MReport February 2019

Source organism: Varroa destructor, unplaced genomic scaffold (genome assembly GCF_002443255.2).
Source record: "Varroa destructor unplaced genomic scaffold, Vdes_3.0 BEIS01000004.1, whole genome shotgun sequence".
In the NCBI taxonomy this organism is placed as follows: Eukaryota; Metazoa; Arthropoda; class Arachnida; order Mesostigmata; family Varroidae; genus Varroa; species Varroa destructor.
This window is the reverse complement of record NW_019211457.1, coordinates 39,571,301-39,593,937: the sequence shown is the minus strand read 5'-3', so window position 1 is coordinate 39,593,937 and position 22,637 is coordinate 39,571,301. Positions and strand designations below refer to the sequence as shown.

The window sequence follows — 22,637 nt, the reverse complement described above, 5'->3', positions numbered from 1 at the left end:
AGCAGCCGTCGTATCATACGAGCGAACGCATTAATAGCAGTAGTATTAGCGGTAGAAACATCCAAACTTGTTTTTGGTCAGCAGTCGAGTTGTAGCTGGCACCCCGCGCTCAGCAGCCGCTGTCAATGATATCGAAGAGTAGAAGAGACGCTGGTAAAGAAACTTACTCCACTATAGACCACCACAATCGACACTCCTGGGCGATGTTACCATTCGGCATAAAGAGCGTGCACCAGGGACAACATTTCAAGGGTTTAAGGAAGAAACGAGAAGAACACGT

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22 | TH E M R EP O RT FEATURE I ntegrity, decisiveness, and empowerment. These are the three core qualities of an effective leader, accord- ing to Marcia Davies, COO of the Mortgage Bankers Asso- ciation (MBA) and creator of mPower, a networking group for women in housing finance, sponsored by MBA. While becoming an effective leader may seem an elusive goal with unclear standards—count- less articles, blogs, and studies have offered lists of important leadership qualities—it is clear that effective leaders bring success to themselves and those around them. In fact, researchers and founders of Zenger Folkman, a leadership training organization, found leaders who ranked in the top 10 percent at a large mortgage company they observed produced twice as much net revenue as leaders ranked below them. "We have found strong statisti- cally significant relationships between leadership effectiveness and a variety of desirable business outcomes such as profitability, turnover, employee commit- ment, customer satisfaction, and intention of employees to leave," Zenger and Folkman stated in a white paper. While their research is complex and asserts that different leadership qualities may be prioritized at different organizations, they did identify "character" and "interpersonal skills" as two of the "building blocks" of leadership capabilities. Widely acknowledged as a leader in her field, Davies seems to personify character and interper- sonal skills as evidenced by the comments of those who know her professionally. Despite a tenure that includes serving as a Senior Advisor to the Assistant Secretary for Housing and as Federal Housing Commissioner follow- ing 21 years at Freddie Mac, when her colleagues speak of her, they do not rattle off her impressive list of roles in the housing finance industry. Instead, they speak of her character and her leadership. "When Marcia speaks, people listen," says David Hrobon, President and CEO of Wintrust Mortgage. "She has a command- ing presence and is well spoken. People want to hear what she has to say." "I would also say that her ap- proach and message are focused on creating, identifying, and capi- talizing on opportunities that solve problems," he added. Monda Raquel Webb, former Business Development Manager at EarnUp, describes Davies as "a seasoned, erudite profes- sional who wears her honesty like a cloak. She's soft-spoken but mentally tough, purposeful and laser-focused." Davies describes herself as an "empowering leader" and a "risk- taker," and she seems not only to value "integrity, decisiveness, and empowerment," but to embody them in her career. Integrity "The quality of a leader is reflected in the standards they set for themselves." —Ray Kroc A sserting that she likes to "lead by example," Davies says, "I hold a very high bar for myself, and I operate with a high sense of integrity, and I expect the same from those that I lead." One extraordinary example of integrity early on in Davies' career was when she resigned from a job at the age of 25. Her manager at the time had been charged with taking on the role of a former director but without an official promotion and increased com- pensation. When Davies' manager formally requested the title and compensation for the role she was performing, the company fired her. Davies says she knew "the fact that they felt comfortable uncer- emoniously firing her two weeks before our mid-winter conference was because they knew I was there, and that I would step in and make sure everything happened." "But I knew I couldn't work for that organization any longer because they had treated her so poorly, and it was so unfair what they did," Davies said. "So I went in and I resigned." "We all can say, 'I will only work with people that lead with integrity or whatever,' but we've all been in rooms where they're talking about business decisions, and you think, 'I don't know. Is that the right thing to do?' That's different than feeling like you would have to compromise some- thing about yourself in order to continue in good faith supporting the goals of that organization." Davies' act of integrity was not punished. Shortly after, she found a job at the Mortgage Corporation, which became Freddie Mac a year later. Decisiveness "Leadership is practiced not so much in words as in attitude and in actions." —Harold S. Geneen N ot only is Davies' resig- nation at 25 a story of integrity, but it is also a strong example of the second leader- ship trait she values: decisive- ness, which can carry with it a certain amount of risk. Davies did not waver in her resolve but acted quickly on her Lift Effective leaders rise by lifting those around them, not by attempting to climb above them. Marcia Davies leads by example, through empowerment, and by lifting those whose voices may not be heard. By Rachel Williams and Krista Franks Brock

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